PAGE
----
Sunscreen: Here’s What to Use and When to Apply It [Fitbit]

One in five Americans will develop skin cancer in their lifetime, according to the Skin Cancer Foundation. It’s a sobering statistic, but it doesn’t mean you can’t rack up your steps outside. Wearing sunscreen can help protect against the harmful effects of the sun and slash your risk.

The Sun and Your Skin

A quick science lesson: Sunlight is made up of a spectrum of light waves. Some of those waves are harmless, but others can hurt. Ultraviolet B (UVB) radiation can burn the surface of your skin, and ultraviolet A (UVA) can go deep, causing cellular damage that can lead to skin cancer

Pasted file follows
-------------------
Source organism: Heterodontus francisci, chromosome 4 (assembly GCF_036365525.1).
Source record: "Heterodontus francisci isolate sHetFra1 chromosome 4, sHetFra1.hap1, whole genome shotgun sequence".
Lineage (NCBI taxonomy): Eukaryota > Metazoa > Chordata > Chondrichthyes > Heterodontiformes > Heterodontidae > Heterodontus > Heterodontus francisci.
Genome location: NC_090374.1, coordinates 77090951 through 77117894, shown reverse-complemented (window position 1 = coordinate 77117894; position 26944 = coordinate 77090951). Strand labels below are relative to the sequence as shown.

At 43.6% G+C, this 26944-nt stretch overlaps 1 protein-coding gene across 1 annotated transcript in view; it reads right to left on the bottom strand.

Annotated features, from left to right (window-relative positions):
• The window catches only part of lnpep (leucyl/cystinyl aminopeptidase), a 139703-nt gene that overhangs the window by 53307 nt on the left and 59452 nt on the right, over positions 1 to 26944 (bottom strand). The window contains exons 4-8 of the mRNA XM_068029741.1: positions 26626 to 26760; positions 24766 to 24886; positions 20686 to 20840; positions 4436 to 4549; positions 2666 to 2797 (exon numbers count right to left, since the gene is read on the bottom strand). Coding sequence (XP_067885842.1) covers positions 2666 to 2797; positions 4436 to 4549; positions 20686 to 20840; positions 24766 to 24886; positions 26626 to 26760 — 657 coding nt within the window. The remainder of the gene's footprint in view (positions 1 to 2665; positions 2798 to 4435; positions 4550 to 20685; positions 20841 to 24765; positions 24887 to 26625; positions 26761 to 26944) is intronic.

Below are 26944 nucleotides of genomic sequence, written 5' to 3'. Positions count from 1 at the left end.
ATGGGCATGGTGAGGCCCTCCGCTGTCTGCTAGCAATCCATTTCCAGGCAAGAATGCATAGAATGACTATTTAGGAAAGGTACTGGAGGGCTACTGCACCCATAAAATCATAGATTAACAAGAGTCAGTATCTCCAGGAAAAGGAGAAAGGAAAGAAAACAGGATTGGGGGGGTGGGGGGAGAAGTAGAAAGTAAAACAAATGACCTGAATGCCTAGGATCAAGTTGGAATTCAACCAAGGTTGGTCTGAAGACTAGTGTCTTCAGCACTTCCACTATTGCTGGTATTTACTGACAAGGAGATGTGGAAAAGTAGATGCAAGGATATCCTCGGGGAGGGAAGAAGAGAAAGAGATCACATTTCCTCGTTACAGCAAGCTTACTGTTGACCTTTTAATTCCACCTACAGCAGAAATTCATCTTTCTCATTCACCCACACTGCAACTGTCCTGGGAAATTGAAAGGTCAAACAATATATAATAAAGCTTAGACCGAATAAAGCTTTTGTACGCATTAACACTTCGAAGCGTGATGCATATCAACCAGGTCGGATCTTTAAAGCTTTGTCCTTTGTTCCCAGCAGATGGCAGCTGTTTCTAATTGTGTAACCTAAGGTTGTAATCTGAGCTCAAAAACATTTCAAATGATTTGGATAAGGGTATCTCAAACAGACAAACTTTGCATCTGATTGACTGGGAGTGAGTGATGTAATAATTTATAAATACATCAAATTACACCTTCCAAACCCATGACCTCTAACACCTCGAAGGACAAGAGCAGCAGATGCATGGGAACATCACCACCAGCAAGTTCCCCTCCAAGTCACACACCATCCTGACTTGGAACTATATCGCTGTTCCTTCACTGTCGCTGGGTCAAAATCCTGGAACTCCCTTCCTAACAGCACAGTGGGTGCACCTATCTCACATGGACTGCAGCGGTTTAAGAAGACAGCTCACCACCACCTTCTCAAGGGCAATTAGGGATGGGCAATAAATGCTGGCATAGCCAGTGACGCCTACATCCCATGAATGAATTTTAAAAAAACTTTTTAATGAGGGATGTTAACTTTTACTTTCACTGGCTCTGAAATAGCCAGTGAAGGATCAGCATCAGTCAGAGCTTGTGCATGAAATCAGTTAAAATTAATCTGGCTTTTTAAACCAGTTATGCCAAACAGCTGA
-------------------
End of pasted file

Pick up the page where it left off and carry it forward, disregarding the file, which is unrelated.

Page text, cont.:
Any amount of sun exposure can be dangerous—86 percent of melanoma and 90 percent of non-melanoma skin cancers have been linked to ultraviolet radiation. And because damage is cumulative, the more sun exposure you get during your life, the higher your chances of developing cancer.

That’s why it’s important to stay covered whenever you’re outside. “I like to tell my patients, ‘If it’s daylight, UV rays are hitting you,’’ says Brooke A. Jackson, MD, board-certified dermatologist and director of  Skin Wellness Dermatology Associates in Durham, NC. Clouds and shade do offer some protection, but 40 percent of the sun’s ultraviolet radiation can still reach the earth on an overcast day. If it’s light enough outside for you to see, the sun can see you, too.

What’s the Best Sunscreen?

Read the entire article at Fitbit!


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